(Slate) As the Associated Press notes, the passage of the $109 billion transportation bill would provide legislators, especially those facing re-election in November, with a counternarrative for the current perception that partisan gridlock has resulted in a “do-nothing” Congress. They’re up against two deadlines—highway and transit programs expire on Saturday, and new student loan interest rates will double on Sunday. Legislators apparently felt the pressure of the approaching deadlines, pulling the bill together this week after months of negotiations. Both the House and Senate have votes on the bill scheduled for Friday. President Obama has pitched the bill as a means to promote construction job growth. It will fund transportation projects in every state, CNN reports. The president is expected to swiftly sign it into law after passage.
The bill’s supporters include leaders from both parties. Both sides gave up divisive demands at the last minute in order to make it more likely to pass: Republicans wanted the bill to approve the Keystone XL oil pipeline, while Democrats wanted to introduce environmental protections as well as bike and pedestrian safety programs, as the AP notes. Both are gone from the current package
1 June
Confusion About the Deficit
(NYT via Yahoo!finance) Is a decrease in the federal budget deficit good or bad for jobs and growth in the American economy?
… if a significant decrease in the deficit would be bad for the economy, does that mean an increase in the deficit would be good for the economy?
At the heart of the confusion lies the fact that there is no one answer. No wonder students and voters are confused. The effects of an increase or a decrease in the deficit depend on the economy’s specific conditions. Under current conditions, an increase in the budget deficit would be better for the economy than the decrease scheduled to take effect next year.
The author also notes that The Congressional Budget Office has just issued a sober warning that these measures, which would reduce the fiscal deficit by about 5 percent of gross domestic product between 2012 and 2013, are likely to throw the economy back into recession.
Joseph Stiglitz: The 1 Percent’s Problem
(Vanity Fair, May 2012)
Why won’t America’s 1 percent—such as the six Walmart heirs, whose wealth equals that of the entire bottom 30 percent—be a bit more . . . selfish? As the widening financial divide cripples the U.S. economy, even those at the top will pay a steep price.
… From the right, you sometimes hear the argument made that inequality is basically a good thing: as the rich increasingly benefit, so does everyone else. This argument is false: while the rich have been growing richer, most Americans (and not just those at the bottom) have been unable to maintain their standard of living, let alone to keep pace. A typical full-time male worker receives the same income today he did a third of a century ago.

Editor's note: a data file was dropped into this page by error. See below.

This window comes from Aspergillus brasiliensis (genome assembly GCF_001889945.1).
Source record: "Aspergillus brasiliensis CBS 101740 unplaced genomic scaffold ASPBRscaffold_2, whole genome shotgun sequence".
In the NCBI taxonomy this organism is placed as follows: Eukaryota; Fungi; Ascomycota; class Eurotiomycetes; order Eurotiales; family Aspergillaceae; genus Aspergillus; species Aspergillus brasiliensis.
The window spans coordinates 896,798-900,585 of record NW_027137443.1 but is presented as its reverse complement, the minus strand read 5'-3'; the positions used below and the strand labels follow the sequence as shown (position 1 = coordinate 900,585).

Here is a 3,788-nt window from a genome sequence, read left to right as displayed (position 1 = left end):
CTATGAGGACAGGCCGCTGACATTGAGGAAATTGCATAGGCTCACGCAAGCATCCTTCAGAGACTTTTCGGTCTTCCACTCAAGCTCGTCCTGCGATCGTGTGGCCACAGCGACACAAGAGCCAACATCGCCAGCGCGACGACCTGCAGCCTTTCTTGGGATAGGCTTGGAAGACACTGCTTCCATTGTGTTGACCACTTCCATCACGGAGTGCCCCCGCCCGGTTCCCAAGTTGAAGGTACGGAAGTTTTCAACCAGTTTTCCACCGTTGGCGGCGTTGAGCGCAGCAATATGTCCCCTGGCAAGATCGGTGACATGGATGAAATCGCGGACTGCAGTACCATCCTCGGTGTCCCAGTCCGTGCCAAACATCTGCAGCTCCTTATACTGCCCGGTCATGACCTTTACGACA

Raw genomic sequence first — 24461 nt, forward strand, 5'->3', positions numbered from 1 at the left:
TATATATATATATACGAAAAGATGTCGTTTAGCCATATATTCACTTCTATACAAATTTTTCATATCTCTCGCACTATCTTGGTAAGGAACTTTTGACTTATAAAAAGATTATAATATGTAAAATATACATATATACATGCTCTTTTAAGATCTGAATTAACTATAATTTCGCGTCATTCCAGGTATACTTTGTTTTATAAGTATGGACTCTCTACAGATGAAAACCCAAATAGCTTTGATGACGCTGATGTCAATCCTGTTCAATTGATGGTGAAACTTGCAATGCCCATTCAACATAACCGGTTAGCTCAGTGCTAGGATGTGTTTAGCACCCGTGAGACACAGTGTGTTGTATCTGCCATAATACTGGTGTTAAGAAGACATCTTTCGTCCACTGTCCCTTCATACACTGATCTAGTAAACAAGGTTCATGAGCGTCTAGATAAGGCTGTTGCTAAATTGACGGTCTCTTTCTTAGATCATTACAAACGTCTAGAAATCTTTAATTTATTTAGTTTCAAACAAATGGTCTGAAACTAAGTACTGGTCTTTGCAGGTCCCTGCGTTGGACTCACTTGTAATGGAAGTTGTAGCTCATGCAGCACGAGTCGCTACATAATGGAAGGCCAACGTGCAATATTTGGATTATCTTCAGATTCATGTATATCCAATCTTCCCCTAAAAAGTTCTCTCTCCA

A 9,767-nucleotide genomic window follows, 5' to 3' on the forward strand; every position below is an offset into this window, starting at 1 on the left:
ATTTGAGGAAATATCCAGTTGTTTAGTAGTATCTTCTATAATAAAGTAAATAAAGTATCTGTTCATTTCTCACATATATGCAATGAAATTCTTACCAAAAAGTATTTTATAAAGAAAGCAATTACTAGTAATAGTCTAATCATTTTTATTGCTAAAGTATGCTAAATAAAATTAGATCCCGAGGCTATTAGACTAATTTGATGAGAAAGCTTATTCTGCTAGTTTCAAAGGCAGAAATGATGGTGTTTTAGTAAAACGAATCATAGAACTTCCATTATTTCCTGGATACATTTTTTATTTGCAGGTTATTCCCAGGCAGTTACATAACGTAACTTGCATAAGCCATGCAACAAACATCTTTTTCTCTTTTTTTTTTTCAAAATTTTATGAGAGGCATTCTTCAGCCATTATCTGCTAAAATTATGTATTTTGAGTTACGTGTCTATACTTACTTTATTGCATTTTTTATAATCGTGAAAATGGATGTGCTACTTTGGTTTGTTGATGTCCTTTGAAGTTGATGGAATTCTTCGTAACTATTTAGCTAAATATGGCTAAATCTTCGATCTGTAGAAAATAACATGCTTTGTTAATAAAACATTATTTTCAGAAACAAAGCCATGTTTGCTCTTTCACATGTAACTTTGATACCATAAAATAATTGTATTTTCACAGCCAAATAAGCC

From the left, meanwhile, the widening inequality often elicits an appeal for simple justice: why should so few have so much when so many have so little? It’s not hard to see why, in a market-driven age where justice itself is a commodity to be bought and sold, some would dismiss that argument as the stuff of pious sentiment.
20 May
Heist of the century: Wall Street’s role in the financial crisis
(The Guardian) Wall Street bankers could have averted the global financial crisis, so why didn’t they? In this exclusive extract from his book Inside Job, Charles Ferguson argues that they should be prosecuted
It is no exaggeration to say that since the 1980s, much of the global financial sector has become criminalised, creating an industry culture that tolerates or even encourages systematic fraud. The behaviour that caused the mortgage bubble and financial crisis of 2008 was a natural outcome and continuation of this pattern, rather than some kind of economic accident.
This behaviour is criminal. We are talking about deliberate concealment of financial transactions that aided terrorism, nuclear weapons proliferation and large-scale tax evasion; assisting in major financial frauds and in concealment of criminal assets; and committing frauds that substantially worsened the worst financial bubbles and crises since the Depression.
And yet none of this conduct has been punished in any significant way.
6 April
Paul Krugman: Not Enough Inflation
A few days ago, Alan Greenspan, the former chairman of the Federal Reserve, spoke out in defense of his successor. Attacks on Ben Bernanke by Republicans, he told The Financial Times, are “wholly inappropriate and destructive.” He’s right about that — which makes this one of the very few things the ex-maestro has gotten right in the past few years.
… the real reason the attacks on Mr. Bernanke from the right are so destructive is that they’re an effort to bully the Fed into doing exactly the wrong thing. The attackers want the Fed to slam on the brakes when it should be stepping on the gas; they want the Fed to choke off recovery when it should be doing much more to accelerate recovery. Fundamentally, the right wants the Fed to obsess over inflation, when the truth is that we’d be better off if the Fed paid less attention to inflation and more attention to unemployment. Indeed, a bit more inflation would be a good thing, not a bad thing.
17 February
Congress Votes to Extend U.S. Payroll Tax Cut Through 2012